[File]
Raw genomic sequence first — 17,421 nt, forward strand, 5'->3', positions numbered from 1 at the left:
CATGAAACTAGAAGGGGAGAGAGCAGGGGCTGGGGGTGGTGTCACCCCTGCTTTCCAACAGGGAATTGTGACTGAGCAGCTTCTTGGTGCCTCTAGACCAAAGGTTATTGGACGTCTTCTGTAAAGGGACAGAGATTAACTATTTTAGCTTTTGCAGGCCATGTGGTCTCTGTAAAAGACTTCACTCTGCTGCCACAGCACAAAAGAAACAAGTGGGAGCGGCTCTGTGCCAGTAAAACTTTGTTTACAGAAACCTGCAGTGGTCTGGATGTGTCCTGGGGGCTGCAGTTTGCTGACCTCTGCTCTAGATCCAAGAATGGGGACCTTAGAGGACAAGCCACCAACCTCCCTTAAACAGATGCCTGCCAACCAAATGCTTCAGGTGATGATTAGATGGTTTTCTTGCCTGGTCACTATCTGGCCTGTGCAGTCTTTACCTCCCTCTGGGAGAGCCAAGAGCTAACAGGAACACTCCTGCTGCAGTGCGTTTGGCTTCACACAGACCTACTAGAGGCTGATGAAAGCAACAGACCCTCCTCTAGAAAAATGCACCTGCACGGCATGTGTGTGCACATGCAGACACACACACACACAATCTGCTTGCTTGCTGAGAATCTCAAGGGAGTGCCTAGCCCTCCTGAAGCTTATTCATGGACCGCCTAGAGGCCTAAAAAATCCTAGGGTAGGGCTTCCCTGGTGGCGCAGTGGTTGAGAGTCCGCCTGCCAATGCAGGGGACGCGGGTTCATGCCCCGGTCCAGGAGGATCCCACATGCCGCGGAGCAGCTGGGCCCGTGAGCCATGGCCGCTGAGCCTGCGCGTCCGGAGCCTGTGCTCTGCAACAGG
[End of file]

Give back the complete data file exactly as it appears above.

Raw genomic sequence first — 17,421 nt, forward strand, 5'->3', positions numbered from 1 at the left:
CATGAAACTAGAAGGGGAGAGAGCAGGGGCTGGGGGTGGTGTCACCCCTGCTTTCCAACAGGGAATTGTGACTGAGCAGCTTCTTGGTGCCTCTAGACCAAAGGTTATTGGACGTCTTCTGTAAAGGGACAGAGATTAACTATTTTAGCTTTTGCAGGCCATGTGGTCTCTGTAAAAGACTTCACTCTGCTGCCACAGCACAAAAGAAACAAGTGGGAGCGGCTCTGTGCCAGTAAAACTTTGTTTACAGAAACCTGCAGTGGTCTGGATGTGTCCTGGGGGCTGCAGTTTGCTGACCTCTGCTCTAGATCCAAGAATGGGGACCTTAGAGGACAAGCCACCAACCTCCCTTAAACAGATGCCTGCCAACCAAATGCTTCAGGTGATGATTAGATGGTTTTCTTGCCTGGTCACTATCTGGCCTGTGCAGTCTTTACCTCCCTCTGGGAGAGCCAAGAGCTAACAGGAACACTCCTGCTGCAGTGCGTTTGGCTTCACACAGACCTACTAGAGGCTGATGAAAGCAACAGACCCTCCTCTAGAAAAATGCACCTGCACGGCATGTGTGTGCACATGCAGACACACACACACACAATCTGCTTGCTTGCTGAGAATCTCAAGGGAGTGCCTAGCCCTCCTGAAGCTTATTCATGGACCGCCTAGAGGCCTAAAAAATCCTAGGGTAGGGCTTCCCTGGTGGCGCAGTGGTTGAGAGTCCGCCTGCCAATGCAGGGGACGCGGGTTCATGCCCCGGTCCAGGAGGATCCCACATGCCGCGGAGCAGCTGGGCCCGTGAGCCATGGCCGCTGAGCCTGCGCGTCCGGAGCCTGTGCTCTGCAACAGG